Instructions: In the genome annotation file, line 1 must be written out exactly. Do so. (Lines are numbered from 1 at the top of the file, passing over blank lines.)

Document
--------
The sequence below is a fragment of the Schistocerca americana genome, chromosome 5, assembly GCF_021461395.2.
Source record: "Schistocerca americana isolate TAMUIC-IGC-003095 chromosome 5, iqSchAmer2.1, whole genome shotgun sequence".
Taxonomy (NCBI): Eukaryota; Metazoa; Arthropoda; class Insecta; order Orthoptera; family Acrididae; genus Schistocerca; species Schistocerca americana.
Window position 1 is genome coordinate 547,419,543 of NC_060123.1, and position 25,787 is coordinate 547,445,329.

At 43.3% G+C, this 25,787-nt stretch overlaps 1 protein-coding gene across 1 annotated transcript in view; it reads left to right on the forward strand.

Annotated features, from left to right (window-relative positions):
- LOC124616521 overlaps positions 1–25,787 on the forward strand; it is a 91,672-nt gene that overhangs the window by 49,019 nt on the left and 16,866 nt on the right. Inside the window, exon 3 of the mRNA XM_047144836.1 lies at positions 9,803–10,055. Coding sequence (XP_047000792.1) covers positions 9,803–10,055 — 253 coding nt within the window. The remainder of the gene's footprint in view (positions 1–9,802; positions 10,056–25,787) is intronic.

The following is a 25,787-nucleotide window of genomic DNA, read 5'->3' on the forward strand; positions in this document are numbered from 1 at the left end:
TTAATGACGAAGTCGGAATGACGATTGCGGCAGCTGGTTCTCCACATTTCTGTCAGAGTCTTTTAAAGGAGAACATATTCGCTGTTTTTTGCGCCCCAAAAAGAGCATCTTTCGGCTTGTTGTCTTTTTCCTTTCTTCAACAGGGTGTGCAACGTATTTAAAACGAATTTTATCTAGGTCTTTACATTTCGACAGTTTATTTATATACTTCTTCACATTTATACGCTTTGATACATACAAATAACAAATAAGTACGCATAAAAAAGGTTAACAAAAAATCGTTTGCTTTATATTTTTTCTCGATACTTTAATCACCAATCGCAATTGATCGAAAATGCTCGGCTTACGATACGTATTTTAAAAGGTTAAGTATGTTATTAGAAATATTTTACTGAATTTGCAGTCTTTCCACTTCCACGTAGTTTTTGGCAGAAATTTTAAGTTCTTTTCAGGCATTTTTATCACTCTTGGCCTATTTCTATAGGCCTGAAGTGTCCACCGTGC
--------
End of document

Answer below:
The sequence below is a fragment of the Schistocerca americana genome, chromosome 5, assembly GCF_021461395.2.